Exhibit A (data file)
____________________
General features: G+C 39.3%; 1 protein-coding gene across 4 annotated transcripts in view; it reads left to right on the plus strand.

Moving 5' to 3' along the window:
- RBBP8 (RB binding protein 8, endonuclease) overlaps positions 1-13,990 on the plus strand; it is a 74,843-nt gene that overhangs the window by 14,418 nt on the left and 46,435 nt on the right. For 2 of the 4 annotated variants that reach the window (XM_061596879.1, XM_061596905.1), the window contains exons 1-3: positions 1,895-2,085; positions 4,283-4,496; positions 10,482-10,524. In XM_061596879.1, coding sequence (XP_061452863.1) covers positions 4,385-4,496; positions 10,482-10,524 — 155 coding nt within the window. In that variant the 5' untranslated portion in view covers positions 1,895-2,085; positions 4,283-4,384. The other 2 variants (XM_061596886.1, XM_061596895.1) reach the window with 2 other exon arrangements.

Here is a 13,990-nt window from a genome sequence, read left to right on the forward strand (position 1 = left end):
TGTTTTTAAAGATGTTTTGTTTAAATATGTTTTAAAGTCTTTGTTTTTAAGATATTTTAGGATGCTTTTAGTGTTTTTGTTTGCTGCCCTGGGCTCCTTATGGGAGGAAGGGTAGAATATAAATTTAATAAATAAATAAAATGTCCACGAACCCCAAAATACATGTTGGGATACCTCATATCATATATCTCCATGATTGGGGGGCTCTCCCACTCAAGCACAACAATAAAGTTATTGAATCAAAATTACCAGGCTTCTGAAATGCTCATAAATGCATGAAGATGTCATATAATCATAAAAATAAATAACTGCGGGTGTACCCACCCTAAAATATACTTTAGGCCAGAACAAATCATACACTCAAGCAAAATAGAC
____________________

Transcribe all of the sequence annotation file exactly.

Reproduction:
General features: G+C 39.3%; 1 protein-coding gene across 4 annotated transcripts in view; it reads left to right on the plus strand.

Moving 5' to 3' along the window:
- RBBP8 (RB binding protein 8, endonuclease) overlaps positions 1-13,990 on the plus strand; it is a 74,843-nt gene that overhangs the window by 14,418 nt on the left and 46,435 nt on the right. For 2 of the 4 annotated variants that reach the window (XM_061596879.1, XM_061596905.1), the window contains exons 1-3: positions 1,895-2,085; positions 4,283-4,496; positions 10,482-10,524. In XM_061596879.1, coding sequence (XP_061452863.1) covers positions 4,385-4,496; positions 10,482-10,524 — 155 coding nt within the window. In that variant the 5' untranslated portion in view covers positions 1,895-2,085; positions 4,283-4,384. The other 2 variants (XM_061596886.1, XM_061596895.1) reach the window with 2 other exon arrangements.

Here is a 13,990-nt window from a genome sequence, read left to right on the forward strand (position 1 = left end):
TGTTTTTAAAGATGTTTTGTTTAAATATGTTTTAAAGTCTTTGTTTTTAAGATATTTTAGGATGCTTTTAGTGTTTTTGTTTGCTGCCCTGGGCTCCTTATGGGAGGAAGGGTAGAATATAAATTTAATAAATAAATAAAATGTCCACGAACCCCAAAATACATGTTGGGATACCTCATATCATATATCTCCATGATTGGGGGGCTCTCCCACTCAAGCACAACAATAAAGTTATTGAATCAAAATTACCAGGCTTCTGAAATGCTCATAAATGCATGAAGATGTCATATAATCATAAAAATAAATAACTGCGGGTGTACCCACCCTAAAATATACTTTAGGCCAGAACAAATCATACACTCAAGCAAAATAGAC